While many reproductive rights advocates are looking to the courts to halt the flood of restrictive legislation being passed across the country, an Alabama state representative has come up with a more direct—and unexpected—solution.

On February 13, Representative Rolanda Hollis of Birmingham proposed House Bill 238, which states that all men of a certain age in the state should be legally required to be sterilized. Reads the bill’s synopsis: “Under existing law, there are no restrictions on the reproductive rights of men. This bill would require a man to undergo a vasectomy within one month of his 50th birthday or the birth of his third biological child, whichever comes first.”

The bill is an intentional response to an Alabama law that would criminalize abortion. According to USA Today:

Hollis, a Democrat, added the proposal is meant to “neutralize” the Human Life Protection Act passed last summer, which would have made performing an abortion a Class A felony, punishable by life or 10 to 99 years in prison. A federal judge blocked the ban in October, and a lawsuit is pending. 

While forced sterilization is unconstitutional, Hollis reportedly said in an interview, “It always takes two to tango. We can’t put all the responsibility on women. Men need to be responsible also.”

Hollis is not the first Alabama legislator to see the political possibilities of expanding reproductive regulations. According to AL.com, “state Senator Vivian Davis Figures, D-Mobile, tried to address what she saw as hypocrisy on the abortion ban bill by adding an amendment making it a felony for a man to have a vasectomy. The amendment failed.”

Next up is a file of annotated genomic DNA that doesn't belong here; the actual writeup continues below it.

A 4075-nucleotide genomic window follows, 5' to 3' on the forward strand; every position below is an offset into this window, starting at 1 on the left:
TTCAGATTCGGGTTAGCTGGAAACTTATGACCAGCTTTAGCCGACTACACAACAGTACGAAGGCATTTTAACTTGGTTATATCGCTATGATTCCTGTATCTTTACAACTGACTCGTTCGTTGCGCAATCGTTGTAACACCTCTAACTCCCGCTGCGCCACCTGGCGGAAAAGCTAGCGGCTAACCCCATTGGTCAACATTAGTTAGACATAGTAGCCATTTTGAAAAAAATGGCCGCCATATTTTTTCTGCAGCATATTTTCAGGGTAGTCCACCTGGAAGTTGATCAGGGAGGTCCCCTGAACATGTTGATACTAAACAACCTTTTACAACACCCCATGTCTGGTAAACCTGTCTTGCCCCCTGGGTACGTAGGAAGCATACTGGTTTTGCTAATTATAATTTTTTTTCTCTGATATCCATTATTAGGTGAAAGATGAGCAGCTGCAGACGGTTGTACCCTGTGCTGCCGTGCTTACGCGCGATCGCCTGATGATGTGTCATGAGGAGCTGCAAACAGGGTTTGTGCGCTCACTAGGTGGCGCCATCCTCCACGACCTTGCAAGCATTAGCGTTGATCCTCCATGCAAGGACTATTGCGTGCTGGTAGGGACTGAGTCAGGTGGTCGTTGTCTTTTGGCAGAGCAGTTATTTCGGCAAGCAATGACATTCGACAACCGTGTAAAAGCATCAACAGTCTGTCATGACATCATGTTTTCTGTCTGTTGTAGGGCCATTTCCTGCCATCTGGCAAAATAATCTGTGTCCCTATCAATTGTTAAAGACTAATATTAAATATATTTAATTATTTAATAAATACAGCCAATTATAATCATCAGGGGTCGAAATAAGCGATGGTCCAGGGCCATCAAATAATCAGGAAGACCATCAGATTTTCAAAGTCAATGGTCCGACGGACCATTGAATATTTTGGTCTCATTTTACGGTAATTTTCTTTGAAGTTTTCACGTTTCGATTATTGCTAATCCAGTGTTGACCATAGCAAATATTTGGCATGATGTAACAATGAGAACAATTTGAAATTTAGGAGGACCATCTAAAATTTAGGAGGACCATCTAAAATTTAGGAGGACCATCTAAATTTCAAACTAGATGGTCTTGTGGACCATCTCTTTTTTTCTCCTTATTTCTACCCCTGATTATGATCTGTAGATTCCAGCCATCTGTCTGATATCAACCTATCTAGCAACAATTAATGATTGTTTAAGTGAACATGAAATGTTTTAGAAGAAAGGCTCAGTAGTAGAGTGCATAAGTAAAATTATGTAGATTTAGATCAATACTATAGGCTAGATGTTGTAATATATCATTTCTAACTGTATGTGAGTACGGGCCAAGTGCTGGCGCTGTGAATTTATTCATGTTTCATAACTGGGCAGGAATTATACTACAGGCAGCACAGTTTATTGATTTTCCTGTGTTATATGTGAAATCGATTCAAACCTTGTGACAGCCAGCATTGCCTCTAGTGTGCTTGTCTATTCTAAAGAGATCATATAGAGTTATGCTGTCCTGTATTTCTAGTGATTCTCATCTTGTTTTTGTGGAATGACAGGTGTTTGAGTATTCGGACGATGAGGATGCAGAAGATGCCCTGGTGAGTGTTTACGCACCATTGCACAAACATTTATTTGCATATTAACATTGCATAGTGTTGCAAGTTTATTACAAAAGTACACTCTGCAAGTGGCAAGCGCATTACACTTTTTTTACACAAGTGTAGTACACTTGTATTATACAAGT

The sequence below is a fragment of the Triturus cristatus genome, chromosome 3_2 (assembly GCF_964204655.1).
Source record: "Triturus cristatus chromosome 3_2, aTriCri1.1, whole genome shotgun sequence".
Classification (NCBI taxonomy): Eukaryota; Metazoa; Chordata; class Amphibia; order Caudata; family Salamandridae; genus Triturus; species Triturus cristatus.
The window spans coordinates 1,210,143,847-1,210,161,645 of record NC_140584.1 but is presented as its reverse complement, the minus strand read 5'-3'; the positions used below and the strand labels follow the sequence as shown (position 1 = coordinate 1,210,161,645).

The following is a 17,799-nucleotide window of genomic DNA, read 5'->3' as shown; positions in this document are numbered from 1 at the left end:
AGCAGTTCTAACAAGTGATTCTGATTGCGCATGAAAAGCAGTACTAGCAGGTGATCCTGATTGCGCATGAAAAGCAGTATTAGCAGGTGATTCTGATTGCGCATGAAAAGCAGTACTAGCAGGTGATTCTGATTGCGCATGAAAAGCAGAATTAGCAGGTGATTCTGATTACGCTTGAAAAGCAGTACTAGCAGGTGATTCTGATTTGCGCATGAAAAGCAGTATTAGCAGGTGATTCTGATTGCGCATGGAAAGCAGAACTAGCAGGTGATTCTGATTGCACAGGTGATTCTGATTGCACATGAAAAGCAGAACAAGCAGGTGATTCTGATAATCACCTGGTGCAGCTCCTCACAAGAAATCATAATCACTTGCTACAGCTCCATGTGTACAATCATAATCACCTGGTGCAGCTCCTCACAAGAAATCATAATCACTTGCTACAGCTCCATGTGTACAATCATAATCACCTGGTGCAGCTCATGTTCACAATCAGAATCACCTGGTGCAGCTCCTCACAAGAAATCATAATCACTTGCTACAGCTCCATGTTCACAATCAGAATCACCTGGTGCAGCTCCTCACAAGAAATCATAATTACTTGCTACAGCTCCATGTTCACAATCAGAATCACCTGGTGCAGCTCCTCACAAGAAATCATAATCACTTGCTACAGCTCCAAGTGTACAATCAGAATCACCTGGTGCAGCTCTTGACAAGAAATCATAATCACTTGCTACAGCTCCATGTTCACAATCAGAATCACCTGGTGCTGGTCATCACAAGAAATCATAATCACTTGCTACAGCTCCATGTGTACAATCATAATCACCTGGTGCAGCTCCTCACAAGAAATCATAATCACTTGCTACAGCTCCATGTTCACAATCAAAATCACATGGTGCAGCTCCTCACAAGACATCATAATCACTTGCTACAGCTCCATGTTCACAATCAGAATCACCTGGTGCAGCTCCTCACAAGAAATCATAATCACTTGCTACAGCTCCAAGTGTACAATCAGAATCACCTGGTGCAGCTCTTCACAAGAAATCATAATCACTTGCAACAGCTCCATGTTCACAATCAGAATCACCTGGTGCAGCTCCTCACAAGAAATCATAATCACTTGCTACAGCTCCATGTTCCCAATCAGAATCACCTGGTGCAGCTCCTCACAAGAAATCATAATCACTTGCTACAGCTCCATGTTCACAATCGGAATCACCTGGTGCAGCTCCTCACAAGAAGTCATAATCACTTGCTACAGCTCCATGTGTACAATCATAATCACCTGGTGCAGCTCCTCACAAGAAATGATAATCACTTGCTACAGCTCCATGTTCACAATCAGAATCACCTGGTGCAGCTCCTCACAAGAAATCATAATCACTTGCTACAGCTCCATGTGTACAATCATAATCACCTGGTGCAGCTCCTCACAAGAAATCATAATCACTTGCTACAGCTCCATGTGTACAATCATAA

Alabama’s abortion law continues to move through the court system, which is the path its supporters hoped it would take. The abortion bill’s author, state representative Terri Collins, said that from its inception it was, reports The Washington Post, “intended to serve as a direct challenge to Roe v. Wade, the landmark 1973 Supreme Court decision that the Constitution protects the right, nationwide, to have an abortion. Collins earlier said she wanted the law to be strong enough to force federal court intervention—something she and others hope will lead to national restrictions on abortion.”

Currently there is not a date set to vote on the vasectomy bill. Hollis is not surprised by the backlash her legislation has received among state Republicans and on social media. “Year after year the majority party continues to introduce new legislation that tries to dictate a woman’s body and her reproductive rights,” she said in a statement to The Associated Press. “We should view this as the same outrageous overstep in authority.”